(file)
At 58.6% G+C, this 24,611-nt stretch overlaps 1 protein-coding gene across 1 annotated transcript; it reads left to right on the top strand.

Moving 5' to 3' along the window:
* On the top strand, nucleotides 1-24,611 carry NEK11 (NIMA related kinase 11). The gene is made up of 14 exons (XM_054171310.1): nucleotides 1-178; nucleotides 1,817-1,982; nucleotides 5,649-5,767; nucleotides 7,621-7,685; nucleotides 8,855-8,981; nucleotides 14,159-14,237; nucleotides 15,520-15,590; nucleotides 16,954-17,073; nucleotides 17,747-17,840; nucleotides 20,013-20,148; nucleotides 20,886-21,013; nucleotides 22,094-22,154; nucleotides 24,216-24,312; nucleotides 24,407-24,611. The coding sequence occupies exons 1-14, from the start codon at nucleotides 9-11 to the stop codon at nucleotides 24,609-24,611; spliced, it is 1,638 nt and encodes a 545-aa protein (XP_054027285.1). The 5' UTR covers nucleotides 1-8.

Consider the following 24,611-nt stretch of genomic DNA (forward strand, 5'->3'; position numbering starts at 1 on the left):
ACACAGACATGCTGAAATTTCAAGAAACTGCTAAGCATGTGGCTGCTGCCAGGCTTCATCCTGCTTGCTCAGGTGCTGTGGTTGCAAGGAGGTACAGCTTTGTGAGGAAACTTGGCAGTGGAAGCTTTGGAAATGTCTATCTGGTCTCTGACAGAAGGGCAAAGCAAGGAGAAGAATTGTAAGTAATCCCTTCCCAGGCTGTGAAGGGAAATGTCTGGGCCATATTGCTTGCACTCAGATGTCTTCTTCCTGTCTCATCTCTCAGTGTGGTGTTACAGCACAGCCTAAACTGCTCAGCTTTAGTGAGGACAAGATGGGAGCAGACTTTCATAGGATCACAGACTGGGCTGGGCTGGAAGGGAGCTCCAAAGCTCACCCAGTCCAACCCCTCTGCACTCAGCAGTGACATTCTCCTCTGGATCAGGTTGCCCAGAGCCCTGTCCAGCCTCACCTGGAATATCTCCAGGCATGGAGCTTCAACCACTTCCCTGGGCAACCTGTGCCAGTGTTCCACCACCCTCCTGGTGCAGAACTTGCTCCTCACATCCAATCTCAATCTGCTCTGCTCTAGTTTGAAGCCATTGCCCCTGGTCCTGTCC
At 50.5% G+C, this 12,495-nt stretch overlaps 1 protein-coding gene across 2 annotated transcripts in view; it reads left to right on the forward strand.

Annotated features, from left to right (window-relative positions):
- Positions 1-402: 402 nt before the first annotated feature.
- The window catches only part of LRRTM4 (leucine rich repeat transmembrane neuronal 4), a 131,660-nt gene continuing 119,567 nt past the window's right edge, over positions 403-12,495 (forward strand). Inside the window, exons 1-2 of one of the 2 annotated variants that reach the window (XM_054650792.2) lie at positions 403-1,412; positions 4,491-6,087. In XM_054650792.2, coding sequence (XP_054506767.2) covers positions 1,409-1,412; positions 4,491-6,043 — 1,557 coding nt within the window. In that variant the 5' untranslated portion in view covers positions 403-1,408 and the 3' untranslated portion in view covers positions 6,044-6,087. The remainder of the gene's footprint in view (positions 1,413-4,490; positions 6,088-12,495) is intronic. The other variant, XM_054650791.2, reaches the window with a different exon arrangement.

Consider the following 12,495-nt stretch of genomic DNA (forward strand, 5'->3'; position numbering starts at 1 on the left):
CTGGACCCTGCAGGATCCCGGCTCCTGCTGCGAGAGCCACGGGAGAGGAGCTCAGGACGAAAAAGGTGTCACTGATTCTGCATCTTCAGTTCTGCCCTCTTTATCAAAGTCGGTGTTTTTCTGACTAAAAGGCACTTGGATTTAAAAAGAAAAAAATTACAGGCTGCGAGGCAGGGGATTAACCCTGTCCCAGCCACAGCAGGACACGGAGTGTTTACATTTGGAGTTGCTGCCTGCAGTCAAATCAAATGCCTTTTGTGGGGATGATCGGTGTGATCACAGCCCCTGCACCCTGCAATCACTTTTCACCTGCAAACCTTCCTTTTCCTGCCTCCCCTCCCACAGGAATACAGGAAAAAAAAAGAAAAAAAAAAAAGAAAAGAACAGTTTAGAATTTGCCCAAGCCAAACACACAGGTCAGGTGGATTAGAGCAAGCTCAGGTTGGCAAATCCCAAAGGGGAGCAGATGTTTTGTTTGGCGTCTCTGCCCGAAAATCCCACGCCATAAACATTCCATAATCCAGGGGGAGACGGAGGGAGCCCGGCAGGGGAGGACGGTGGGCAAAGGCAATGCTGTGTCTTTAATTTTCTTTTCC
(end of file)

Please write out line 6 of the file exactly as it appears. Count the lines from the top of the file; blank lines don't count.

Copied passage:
At 50.5% G+C, this 12,495-nt stretch overlaps 1 protein-coding gene across 2 annotated transcripts in view; it reads left to right on the forward strand.